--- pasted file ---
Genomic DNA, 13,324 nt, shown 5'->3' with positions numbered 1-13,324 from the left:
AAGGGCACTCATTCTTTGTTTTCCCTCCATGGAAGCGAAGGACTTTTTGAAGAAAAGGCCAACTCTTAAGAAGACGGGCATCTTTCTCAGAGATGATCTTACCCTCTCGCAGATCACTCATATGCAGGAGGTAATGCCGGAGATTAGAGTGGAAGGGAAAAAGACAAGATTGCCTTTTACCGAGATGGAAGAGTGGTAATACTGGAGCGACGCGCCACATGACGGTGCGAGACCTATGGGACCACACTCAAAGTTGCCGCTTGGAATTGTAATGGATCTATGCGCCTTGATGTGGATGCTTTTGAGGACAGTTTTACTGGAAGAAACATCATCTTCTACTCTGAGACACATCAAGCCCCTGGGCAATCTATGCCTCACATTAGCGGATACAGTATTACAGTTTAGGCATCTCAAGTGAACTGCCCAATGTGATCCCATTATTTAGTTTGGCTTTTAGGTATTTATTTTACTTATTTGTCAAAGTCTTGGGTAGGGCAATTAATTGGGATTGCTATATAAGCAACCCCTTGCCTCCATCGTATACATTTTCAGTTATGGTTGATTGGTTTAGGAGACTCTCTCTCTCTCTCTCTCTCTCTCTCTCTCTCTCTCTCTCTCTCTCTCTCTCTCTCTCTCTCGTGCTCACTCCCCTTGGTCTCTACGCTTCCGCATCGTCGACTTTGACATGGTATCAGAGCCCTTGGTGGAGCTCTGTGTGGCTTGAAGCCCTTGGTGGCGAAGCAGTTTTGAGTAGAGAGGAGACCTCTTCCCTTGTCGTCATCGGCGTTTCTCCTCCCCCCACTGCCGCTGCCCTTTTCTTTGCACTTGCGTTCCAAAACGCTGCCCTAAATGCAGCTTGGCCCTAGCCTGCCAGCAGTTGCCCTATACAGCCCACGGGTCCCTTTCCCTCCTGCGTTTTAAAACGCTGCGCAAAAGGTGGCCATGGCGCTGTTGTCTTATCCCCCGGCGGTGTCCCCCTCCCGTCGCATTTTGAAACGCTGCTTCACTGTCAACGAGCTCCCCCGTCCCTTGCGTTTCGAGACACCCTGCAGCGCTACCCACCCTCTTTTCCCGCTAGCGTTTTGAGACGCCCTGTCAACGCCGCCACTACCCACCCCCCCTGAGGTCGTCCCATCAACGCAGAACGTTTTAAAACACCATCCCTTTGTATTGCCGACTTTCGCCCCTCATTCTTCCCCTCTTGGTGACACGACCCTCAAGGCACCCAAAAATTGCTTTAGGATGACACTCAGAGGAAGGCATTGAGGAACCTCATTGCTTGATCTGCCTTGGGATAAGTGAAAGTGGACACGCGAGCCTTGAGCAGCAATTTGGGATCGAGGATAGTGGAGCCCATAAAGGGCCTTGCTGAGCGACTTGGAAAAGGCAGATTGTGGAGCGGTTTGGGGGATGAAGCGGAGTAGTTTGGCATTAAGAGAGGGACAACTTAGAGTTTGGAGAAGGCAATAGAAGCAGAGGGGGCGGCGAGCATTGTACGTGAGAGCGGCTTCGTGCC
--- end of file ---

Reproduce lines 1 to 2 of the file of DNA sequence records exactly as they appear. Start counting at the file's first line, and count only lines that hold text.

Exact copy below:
Genomic DNA, 13,324 nt, shown 5'->3' with positions numbered 1-13,324 from the left:
AAGGGCACTCATTCTTTGTTTTCCCTCCATGGAAGCGAAGGACTTTTTGAAGAAAAGGCCAACTCTTAAGAAGACGGGCATCTTTCTCAGAGATGATCTTACCCTCTCGCAGATCACTCATATGCAGGAGGTAATGCCGGAGATTAGAGTGGAAGGGAAAAAGACAAGATTGCCTTTTACCGAGATGGAAGAGTGGTAATACTGGAGCGACGCGCCACATGACGGTGCGAGACCTATGGGACCACACTCAAAGTTGCCGCTTGGAATTGTAATGGATCTATGCGCCTTGATGTGGATGCTTTTGAGGACAGTTTTACTGGAAGAAACATCATCTTCTACTCTGAGACACATCAAGCCCCTGGGCAATCTATGCCTCACATTAGCGGATACAGTATTACAGTTTAGGCATCTCAAGTGAACTGCCCAATGTGATCCCATTATTTAGTTTGGCTTTTAGGTATTTATTTTACTTATTTGTCAAAGTCTTGGGTAGGGCAATTAATTGGGATTGCTATATAAGCAACCCCTTGCCTCCATCGTATACATTTTCAGTTATGGTTGATTGGTTTAGGAGACTCTCTCTCTCTCTCTCTCTCTCTCTCTCTCTCTCTCTCTCTCTCTCTCTCTCTCTCTCTCTCGTGCTCACTCCCCTTGGTCTCTACGCTTCCGCATCGTCGACTTTGACATGGTATCAGAGCCCTTGGTGGAGCTCTGTGTGGCTTGAAGCCCTTGGTGGCGAAGCAGTTTTGAGTAGAGAGGAGACCTCTTCCCTTGTCGTCATCGGCGTTTCTCCTCCCCCCACTGCCGCTGCCCTTTTCTTTGCACTTGCGTTCCAAAACGCTGCCCTAAATGCAGCTTGGCCCTAGCCTGCCAGCAGTTGCCCTATACAGCCCACGGGTCCCTTTCCCTCCTGCGTTTTAAAACGCTGCGCAAAAGGTGGCCATGGCGCTGTTGTCTTATCCCCCGGCGGTGTCCCCCTCCCGTCGCATTTTGAAACGCTGCTTCACTGTCAACGAGCTCCCCCGTCCCTTGCGTTTCGAGACACCCTGCAGCGCTACCCACCCTCTTTTCCCGCTAGCGTTTTGAGACGCCCTGTCAACGCCGCCACTACCCACCCCCCCTGAGGTCGTCCCATCAACGCAGAACGTTTTAAAACACCATCCCTTTGTATTGCCGACTTTCGCCCCTCATTCTTCCCCTCTTGGTGACACGACCCTCAAGGCACCCAAAAATTGCTTTAGGATGACACTCAGAGGAAGGCATTGAGGAACCTCATTGCTTGATCTGCCTTGGGATAAGTGAAAGTGGACACGCGAGCCTTGAGCAGCAATTTGGGATCGAGGATAGTGGAGCCCATAAAGGGCCTTGCTGAGCGACTTGGAAAAGGCAGATTGTGGAGCGGTTTGGGGGATGAAGCGGAGTAGTTTGGCATTAAGAGAGGGACAACTTAGAGTTTGGAGAAGGCAATAGAAGCAGAGGGGGCGGCGAGCATTGTACGTGAGAGCGGCTTCGTGCC